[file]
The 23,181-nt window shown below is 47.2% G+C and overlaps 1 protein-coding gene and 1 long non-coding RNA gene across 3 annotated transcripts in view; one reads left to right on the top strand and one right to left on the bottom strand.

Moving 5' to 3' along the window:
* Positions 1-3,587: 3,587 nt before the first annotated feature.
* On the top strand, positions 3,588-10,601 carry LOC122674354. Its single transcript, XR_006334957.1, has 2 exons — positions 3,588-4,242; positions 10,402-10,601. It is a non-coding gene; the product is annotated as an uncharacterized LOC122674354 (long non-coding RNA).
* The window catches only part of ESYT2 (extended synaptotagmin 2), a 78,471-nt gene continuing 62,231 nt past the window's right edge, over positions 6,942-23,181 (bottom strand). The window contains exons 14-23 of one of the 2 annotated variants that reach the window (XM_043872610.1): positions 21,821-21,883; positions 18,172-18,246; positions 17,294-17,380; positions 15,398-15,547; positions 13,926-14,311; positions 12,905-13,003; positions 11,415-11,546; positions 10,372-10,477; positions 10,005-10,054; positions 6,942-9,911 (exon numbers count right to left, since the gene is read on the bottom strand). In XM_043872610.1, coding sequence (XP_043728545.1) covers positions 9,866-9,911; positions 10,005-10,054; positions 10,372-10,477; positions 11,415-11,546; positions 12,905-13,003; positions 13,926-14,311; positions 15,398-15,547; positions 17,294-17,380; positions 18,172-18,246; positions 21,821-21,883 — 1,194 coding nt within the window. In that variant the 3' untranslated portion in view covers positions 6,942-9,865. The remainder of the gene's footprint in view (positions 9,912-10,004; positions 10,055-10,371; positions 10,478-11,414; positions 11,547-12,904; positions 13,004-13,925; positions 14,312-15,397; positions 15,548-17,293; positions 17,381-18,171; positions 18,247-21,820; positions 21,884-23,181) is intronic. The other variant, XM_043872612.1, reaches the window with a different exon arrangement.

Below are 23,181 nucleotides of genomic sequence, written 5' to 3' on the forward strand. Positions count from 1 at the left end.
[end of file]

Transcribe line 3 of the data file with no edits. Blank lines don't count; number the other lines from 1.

* Positions 1-3,587: 3,587 nt before the first annotated feature.